establishing simultaneously with an endpoint device of said subscriber a plurality of active application sessions requested by said subscriber, wherein said plurality of active application sessions comprises at least two of: a video session, a data session, an audio session, or a voice session, wherein said establishing enables said plurality of active application sessions to be active simultaneously for said subscriber.
8. The computer-readable medium of claim 7, wherein said communication network comprises a packet network.
9. The computer-readable medium of claim 8, wherein said packet network comprises a Service over Internet Protocol (SoIP) network.
10. The computer-readable medium of claim 7, wherein said plurality of application session setup requests are received by a Session Controller (SC).
11. The computer-readable medium of claim 7, wherein said plurality of active application sessions is established by a Session Controller (SC) via one or more application session servers.
12. The computer-readable medium of claim 11, wherein said one or more application session servers comprise: a Call Control Element (CCE) for voice application session, a Video on Demand (VoD) Server for video on demand application session, a Broadcast Server for broadcast video application session, an Audio Server for audio application session, or an Instant Messaging (IM) Server for IM application session.
13. An apparatus for supporting a plurality of application sessions in a communication network, comprising:
means for receiving a plurality of application session setup requests from a subscriber by said communication network; and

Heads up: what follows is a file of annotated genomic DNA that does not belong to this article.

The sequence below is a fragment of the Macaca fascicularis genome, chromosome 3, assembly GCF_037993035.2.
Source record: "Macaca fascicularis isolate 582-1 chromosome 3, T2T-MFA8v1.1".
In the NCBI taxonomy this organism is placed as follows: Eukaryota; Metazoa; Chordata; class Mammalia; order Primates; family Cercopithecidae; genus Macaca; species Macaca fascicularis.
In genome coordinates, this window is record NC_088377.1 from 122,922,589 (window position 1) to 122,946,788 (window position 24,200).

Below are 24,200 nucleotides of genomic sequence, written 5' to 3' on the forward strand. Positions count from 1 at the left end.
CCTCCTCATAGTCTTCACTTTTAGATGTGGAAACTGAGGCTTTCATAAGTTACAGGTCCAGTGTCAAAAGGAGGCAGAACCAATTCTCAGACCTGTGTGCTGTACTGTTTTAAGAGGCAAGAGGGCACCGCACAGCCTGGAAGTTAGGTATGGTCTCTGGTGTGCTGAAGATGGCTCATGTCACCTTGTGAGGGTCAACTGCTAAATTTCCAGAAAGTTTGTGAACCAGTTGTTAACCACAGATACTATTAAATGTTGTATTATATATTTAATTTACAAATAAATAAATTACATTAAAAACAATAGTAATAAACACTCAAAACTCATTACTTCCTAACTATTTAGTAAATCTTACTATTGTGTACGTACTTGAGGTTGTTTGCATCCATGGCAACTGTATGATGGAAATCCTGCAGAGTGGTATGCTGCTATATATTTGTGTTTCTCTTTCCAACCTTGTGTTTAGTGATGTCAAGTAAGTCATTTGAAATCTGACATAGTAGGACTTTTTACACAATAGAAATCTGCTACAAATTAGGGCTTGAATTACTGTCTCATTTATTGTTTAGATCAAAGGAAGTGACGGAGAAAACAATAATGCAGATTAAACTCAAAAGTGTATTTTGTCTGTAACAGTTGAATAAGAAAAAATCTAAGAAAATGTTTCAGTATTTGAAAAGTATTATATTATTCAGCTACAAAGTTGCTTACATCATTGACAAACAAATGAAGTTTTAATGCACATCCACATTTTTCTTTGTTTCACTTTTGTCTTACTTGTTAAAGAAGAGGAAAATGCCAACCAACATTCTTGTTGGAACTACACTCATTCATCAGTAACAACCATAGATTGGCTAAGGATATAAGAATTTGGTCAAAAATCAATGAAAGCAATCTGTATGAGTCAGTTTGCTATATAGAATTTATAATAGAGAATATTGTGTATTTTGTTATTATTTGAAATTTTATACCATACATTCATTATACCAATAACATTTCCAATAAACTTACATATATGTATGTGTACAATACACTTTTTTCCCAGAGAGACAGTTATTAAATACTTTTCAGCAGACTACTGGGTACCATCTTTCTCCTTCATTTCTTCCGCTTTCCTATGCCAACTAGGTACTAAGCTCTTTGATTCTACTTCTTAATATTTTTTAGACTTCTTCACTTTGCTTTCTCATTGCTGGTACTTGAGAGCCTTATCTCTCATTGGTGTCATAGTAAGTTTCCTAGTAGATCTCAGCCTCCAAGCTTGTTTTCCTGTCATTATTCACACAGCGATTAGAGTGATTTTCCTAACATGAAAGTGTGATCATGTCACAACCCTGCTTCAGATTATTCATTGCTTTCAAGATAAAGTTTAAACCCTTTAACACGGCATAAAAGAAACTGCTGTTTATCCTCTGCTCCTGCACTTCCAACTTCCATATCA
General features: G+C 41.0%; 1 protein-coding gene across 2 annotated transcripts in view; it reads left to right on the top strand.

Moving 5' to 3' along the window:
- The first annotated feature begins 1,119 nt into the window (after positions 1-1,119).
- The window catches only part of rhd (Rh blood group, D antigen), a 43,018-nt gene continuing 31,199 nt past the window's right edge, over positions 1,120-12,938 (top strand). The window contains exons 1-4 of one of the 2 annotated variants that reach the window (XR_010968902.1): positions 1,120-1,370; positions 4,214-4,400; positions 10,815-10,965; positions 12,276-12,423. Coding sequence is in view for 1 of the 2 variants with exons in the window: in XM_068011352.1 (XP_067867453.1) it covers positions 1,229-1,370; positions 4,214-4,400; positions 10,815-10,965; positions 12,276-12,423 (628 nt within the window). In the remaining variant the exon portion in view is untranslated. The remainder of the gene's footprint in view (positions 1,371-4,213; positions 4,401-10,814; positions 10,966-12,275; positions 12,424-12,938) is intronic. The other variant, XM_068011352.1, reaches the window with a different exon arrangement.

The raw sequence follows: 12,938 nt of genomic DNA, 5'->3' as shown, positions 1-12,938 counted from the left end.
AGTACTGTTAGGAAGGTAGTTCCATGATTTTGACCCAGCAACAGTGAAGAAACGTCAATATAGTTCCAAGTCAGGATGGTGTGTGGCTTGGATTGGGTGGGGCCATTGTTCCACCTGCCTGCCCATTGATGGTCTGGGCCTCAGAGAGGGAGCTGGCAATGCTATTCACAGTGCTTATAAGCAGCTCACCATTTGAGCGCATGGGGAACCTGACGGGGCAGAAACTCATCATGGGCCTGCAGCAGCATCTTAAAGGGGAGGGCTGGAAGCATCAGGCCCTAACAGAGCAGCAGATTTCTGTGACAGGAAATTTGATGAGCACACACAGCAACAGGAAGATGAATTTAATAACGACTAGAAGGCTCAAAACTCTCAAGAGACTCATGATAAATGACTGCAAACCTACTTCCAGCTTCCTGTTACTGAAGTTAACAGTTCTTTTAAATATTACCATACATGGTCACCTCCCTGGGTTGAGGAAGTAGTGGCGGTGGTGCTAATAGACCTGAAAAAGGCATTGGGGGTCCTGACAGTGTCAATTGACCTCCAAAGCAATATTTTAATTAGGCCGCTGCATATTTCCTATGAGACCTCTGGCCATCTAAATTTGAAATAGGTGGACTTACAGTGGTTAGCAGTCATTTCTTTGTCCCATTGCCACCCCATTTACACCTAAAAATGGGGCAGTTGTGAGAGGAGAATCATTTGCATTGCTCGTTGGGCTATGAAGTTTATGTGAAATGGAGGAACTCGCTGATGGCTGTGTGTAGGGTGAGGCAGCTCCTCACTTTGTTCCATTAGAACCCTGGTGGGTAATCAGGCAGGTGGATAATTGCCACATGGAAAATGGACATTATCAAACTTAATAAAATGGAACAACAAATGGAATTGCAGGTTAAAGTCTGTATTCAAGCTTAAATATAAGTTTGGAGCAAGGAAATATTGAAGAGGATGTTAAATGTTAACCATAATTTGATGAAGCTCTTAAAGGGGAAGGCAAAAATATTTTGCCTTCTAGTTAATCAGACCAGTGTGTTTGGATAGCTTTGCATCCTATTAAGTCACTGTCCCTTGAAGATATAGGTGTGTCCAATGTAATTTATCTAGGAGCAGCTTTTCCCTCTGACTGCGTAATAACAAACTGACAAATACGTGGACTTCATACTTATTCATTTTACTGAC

means for establishing simultaneously with an endpoint device of said subscriber a plurality of active application sessions requested by said subscriber, wherein said plurality of active application sessions comprises at least two of: a video session, a data session, an audio session, or a voice session, wherein said establishing enables said plurality of active application sessions to be active simultaneously for said subscriber.
14. The apparatus of claim 13, wherein said communication network comprises a packet network.
15. The apparatus of claim 14, wherein said packet network comprises a Service over Internet Protocol (SoIP) network.
16. The apparatus of claim 13, wherein said plurality of application session setup requests are received by a Session Controller (SC).
17. The apparatus of claim 13, wherein said plurality of active application sessions is established by a Session Controller (SC) via one or more application session servers.
18. The apparatus of claim 17, wherein said one or more application session servers comprise: a Call Control Element (CCE) for voice application session, a Video on Demand (VoD) Server for video on demand application session, a Broadcast Server for broadcast video application session, an Audio Server for audio application session, or an Instant Messaging (IM) Server for IM application session.
Description

This application is a continuation of U.S. patent application Ser. No. 11/241,439, filed Sep. 30, 2005, which is currently allowed, and is herein incorporated by reference in its entirety.

The present invention relates generally to communication networks and, more particularly, to a method and apparatus for supporting multiple active sessions on a per user basis in communication networks, e.g. packet networks such as Service over Internet Protocol (SoIP) networks.

BACKGROUND OF THE INVENTION